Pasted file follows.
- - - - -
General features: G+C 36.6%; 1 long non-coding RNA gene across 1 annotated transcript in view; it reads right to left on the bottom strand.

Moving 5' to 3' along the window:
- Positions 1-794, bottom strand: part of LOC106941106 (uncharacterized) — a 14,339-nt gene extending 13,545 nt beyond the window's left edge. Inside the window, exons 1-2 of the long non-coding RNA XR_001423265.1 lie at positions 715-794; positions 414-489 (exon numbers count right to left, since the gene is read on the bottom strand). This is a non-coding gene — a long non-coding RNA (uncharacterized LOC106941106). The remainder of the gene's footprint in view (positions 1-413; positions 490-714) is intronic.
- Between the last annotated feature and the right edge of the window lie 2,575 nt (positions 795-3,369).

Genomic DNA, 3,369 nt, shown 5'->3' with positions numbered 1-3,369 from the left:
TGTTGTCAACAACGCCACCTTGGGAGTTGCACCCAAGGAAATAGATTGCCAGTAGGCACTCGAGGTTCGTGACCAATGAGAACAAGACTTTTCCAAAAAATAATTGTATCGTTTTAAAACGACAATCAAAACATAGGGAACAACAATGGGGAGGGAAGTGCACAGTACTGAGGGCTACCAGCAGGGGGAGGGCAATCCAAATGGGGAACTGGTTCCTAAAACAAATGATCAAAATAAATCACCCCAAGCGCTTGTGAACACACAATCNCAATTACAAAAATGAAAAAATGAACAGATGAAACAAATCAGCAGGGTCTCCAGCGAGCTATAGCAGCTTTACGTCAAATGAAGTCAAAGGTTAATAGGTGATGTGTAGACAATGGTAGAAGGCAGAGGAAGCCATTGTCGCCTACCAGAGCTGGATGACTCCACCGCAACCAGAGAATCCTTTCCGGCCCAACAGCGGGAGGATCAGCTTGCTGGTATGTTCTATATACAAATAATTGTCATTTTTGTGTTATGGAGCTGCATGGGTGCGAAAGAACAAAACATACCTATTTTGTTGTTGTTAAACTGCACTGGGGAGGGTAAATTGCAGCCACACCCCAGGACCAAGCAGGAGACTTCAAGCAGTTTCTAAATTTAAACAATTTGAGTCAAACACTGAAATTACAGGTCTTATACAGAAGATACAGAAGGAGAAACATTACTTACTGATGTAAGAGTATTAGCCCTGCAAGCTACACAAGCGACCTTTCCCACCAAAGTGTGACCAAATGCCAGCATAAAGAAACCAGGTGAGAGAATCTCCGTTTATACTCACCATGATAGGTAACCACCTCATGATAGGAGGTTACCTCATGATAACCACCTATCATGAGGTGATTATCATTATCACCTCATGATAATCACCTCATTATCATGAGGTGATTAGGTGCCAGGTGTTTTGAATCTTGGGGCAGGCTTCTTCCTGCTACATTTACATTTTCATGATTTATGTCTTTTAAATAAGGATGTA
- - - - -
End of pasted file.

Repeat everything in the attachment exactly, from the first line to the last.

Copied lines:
General features: G+C 36.6%; 1 long non-coding RNA gene across 1 annotated transcript in view; it reads right to left on the bottom strand.

Moving 5' to 3' along the window:
- Positions 1-794, bottom strand: part of LOC106941106 (uncharacterized) — a 14,339-nt gene extending 13,545 nt beyond the window's left edge. Inside the window, exons 1-2 of the long non-coding RNA XR_001423265.1 lie at positions 715-794; positions 414-489 (exon numbers count right to left, since the gene is read on the bottom strand). This is a non-coding gene — a long non-coding RNA (uncharacterized LOC106941106). The remainder of the gene's footprint in view (positions 1-413; positions 490-714) is intronic.
- Between the last annotated feature and the right edge of the window lie 2,575 nt (positions 795-3,369).

Genomic DNA, 3,369 nt, shown 5'->3' with positions numbered 1-3,369 from the left:
TGTTGTCAACAACGCCACCTTGGGAGTTGCACCCAAGGAAATAGATTGCCAGTAGGCACTCGAGGTTCGTGACCAATGAGAACAAGACTTTTCCAAAAAATAATTGTATCGTTTTAAAACGACAATCAAAACATAGGGAACAACAATGGGGAGGGAAGTGCACAGTACTGAGGGCTACCAGCAGGGGGAGGGCAATCCAAATGGGGAACTGGTTCCTAAAACAAATGATCAAAATAAATCACCCCAAGCGCTTGTGAACACACAATCNCAATTACAAAAATGAAAAAATGAACAGATGAAACAAATCAGCAGGGTCTCCAGCGAGCTATAGCAGCTTTACGTCAAATGAAGTCAAAGGTTAATAGGTGATGTGTAGACAATGGTAGAAGGCAGAGGAAGCCATTGTCGCCTACCAGAGCTGGATGACTCCACCGCAACCAGAGAATCCTTTCCGGCCCAACAGCGGGAGGATCAGCTTGCTGGTATGTTCTATATACAAATAATTGTCATTTTTGTGTTATGGAGCTGCATGGGTGCGAAAGAACAAAACATACCTATTTTGTTGTTGTTAAACTGCACTGGGGAGGGTAAATTGCAGCCACACCCCAGGACCAAGCAGGAGACTTCAAGCAGTTTCTAAATTTAAACAATTTGAGTCAAACACTGAAATTACAGGTCTTATACAGAAGATACAGAAGGAGAAACATTACTTACTGATGTAAGAGTATTAGCCCTGCAAGCTACACAAGCGACCTTTCCCACCAAAGTGTGACCAAATGCCAGCATAAAGAAACCAGGTGAGAGAATCTCCGTTTATACTCACCATGATAGGTAACCACCTCATGATAGGAGGTTACCTCATGATAACCACCTATCATGAGGTGATTATCATTATCACCTCATGATAATCACCTCATTATCATGAGGTGATTAGGTGCCAGGTGTTTTGAATCTTGGGGCAGGCTTCTTCCTGCTACATTTACATTTTCATGATTTATGTCTTTTAAATAAGGATGTA